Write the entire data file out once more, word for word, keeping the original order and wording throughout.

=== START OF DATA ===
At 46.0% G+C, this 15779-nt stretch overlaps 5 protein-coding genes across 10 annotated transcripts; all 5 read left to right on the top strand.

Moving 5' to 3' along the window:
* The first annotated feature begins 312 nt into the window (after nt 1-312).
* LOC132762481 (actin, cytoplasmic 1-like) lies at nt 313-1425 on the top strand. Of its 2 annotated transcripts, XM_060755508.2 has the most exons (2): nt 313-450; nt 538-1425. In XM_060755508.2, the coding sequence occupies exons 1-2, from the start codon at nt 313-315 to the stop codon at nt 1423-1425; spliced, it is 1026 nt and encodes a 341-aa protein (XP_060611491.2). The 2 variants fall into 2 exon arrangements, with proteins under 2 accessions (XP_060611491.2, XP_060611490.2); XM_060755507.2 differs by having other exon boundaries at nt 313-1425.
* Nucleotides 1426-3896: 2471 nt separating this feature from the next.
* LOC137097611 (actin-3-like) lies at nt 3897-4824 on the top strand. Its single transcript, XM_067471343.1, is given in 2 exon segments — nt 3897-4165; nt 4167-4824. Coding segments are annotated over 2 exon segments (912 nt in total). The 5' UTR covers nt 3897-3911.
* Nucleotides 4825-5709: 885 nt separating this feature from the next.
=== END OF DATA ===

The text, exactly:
At 46.0% G+C, this 15779-nt stretch overlaps 5 protein-coding genes across 10 annotated transcripts; all 5 read left to right on the top strand.

Moving 5' to 3' along the window:
* The first annotated feature begins 312 nt into the window (after nt 1-312).
* LOC132762481 (actin, cytoplasmic 1-like) lies at nt 313-1425 on the top strand. Of its 2 annotated transcripts, XM_060755508.2 has the most exons (2): nt 313-450; nt 538-1425. In XM_060755508.2, the coding sequence occupies exons 1-2, from the start codon at nt 313-315 to the stop codon at nt 1423-1425; spliced, it is 1026 nt and encodes a 341-aa protein (XP_060611491.2). The 2 variants fall into 2 exon arrangements, with proteins under 2 accessions (XP_060611491.2, XP_060611490.2); XM_060755507.2 differs by having other exon boundaries at nt 313-1425.
* Nucleotides 1426-3896: 2471 nt separating this feature from the next.
* LOC137097611 (actin-3-like) lies at nt 3897-4824 on the top strand. Its single transcript, XM_067471343.1, is given in 2 exon segments — nt 3897-4165; nt 4167-4824. Coding segments are annotated over 2 exon segments (912 nt in total). The 5' UTR covers nt 3897-3911.
* Nucleotides 4825-5709: 885 nt separating this feature from the next.